A team of researchers from the University of Melbourne have developed a method to turn particles into “building blocks” for complex nano-structures, according to a study published in Nature Nanotechnology.
“Nano-objects are difficult to manipulate, as they’re too tiny to see directly by eye, far too small to hold, and often have incompatible surfaces for assembling into ordered structures,” lead researcher Frank Caruso said in prepared remarks. “Assembling LEGO bricks into complex shapes is relatively easy, as LEGO studs ensure the blocks stick together wherever you want. So we used a similar strategy as a basis for assembling nano-objects into complex architectures by first coating them with a universally adhesive material (a polyphenol) so that they resemble the studs on LEGO bricks. This allows for a range of nano-objects to stick together around a template, where the template determines the final shape of the assembled structure.”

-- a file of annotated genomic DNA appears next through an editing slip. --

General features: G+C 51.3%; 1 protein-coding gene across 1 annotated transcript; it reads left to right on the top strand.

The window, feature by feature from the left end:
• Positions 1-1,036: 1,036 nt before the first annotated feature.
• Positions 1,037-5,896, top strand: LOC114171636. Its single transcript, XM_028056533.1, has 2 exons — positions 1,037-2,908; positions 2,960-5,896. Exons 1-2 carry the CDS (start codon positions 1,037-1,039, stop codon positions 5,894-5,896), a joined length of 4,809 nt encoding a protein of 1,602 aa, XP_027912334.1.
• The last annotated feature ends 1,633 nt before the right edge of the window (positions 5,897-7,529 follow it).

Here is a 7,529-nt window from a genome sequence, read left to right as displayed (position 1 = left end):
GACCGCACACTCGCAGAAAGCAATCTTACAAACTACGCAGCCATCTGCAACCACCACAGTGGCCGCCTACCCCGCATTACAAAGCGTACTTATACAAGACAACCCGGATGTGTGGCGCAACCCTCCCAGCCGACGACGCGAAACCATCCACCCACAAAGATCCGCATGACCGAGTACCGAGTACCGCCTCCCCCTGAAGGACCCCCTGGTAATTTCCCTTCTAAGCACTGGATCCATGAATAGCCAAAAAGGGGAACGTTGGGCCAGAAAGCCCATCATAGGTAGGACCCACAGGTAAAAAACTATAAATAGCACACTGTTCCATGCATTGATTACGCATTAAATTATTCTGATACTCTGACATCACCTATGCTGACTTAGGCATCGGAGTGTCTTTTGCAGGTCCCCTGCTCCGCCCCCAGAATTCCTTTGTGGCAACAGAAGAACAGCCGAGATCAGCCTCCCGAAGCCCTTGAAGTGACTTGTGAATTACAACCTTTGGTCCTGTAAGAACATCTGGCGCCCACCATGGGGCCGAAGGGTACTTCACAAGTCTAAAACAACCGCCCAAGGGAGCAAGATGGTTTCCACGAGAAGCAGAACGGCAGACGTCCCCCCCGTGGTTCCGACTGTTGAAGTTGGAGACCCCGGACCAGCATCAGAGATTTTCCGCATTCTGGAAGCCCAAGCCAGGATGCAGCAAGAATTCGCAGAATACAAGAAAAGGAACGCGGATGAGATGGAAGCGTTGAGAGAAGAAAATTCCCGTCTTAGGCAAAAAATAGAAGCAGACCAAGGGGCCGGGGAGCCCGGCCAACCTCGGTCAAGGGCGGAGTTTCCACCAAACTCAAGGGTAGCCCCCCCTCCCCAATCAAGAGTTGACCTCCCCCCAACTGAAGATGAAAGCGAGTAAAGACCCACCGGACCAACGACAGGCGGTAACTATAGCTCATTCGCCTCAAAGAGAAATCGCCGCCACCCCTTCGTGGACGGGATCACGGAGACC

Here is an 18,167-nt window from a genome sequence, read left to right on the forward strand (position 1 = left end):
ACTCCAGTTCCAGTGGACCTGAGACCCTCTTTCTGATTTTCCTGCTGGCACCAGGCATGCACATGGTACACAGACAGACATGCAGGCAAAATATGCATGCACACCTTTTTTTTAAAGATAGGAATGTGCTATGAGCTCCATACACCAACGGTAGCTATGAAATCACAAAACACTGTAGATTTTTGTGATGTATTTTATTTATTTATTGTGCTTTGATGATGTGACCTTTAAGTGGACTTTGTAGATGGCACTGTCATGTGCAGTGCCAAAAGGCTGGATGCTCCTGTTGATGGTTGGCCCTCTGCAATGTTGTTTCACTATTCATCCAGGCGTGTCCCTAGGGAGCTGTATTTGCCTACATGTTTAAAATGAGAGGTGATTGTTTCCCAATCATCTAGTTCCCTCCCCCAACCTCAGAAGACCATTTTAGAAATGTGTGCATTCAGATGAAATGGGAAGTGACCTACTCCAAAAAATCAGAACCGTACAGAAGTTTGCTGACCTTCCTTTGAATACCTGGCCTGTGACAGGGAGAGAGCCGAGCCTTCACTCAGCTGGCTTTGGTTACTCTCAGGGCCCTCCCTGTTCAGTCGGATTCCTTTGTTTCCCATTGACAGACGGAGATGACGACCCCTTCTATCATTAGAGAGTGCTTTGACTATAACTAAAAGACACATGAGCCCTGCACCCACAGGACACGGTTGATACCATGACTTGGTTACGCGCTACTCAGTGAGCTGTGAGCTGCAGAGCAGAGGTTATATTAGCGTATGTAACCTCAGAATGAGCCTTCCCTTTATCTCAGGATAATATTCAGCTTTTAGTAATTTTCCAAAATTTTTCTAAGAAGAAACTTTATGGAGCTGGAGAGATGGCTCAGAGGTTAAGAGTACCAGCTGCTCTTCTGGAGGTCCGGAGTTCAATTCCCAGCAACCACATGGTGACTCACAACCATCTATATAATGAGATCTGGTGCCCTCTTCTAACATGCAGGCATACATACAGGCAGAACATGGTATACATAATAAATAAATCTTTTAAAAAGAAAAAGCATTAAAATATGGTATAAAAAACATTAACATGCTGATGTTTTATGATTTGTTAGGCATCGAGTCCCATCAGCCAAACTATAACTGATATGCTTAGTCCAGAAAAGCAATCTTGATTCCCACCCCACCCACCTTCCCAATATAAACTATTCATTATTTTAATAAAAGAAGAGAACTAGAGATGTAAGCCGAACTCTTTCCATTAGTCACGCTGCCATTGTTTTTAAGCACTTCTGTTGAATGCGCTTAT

The team used their approach to form a variety of materials, such as polymeric particles, noble metal nanoparticles, nanosheets, and nanocubes. The materials have structural flexibility across a wide range of length scales – from nanometers to centimenters, according to the university.
The building blocks can form complex, 3D structures because the “studs” provide a superstructuring process for assembling and interlocking the blocks.
“Many previous methods have been limited by particle-specific assembly,” Caruso said. “However, this new polyphenol-based particle approach can be adapted to different functions and allows different building blocks to be assembled into super-structures.”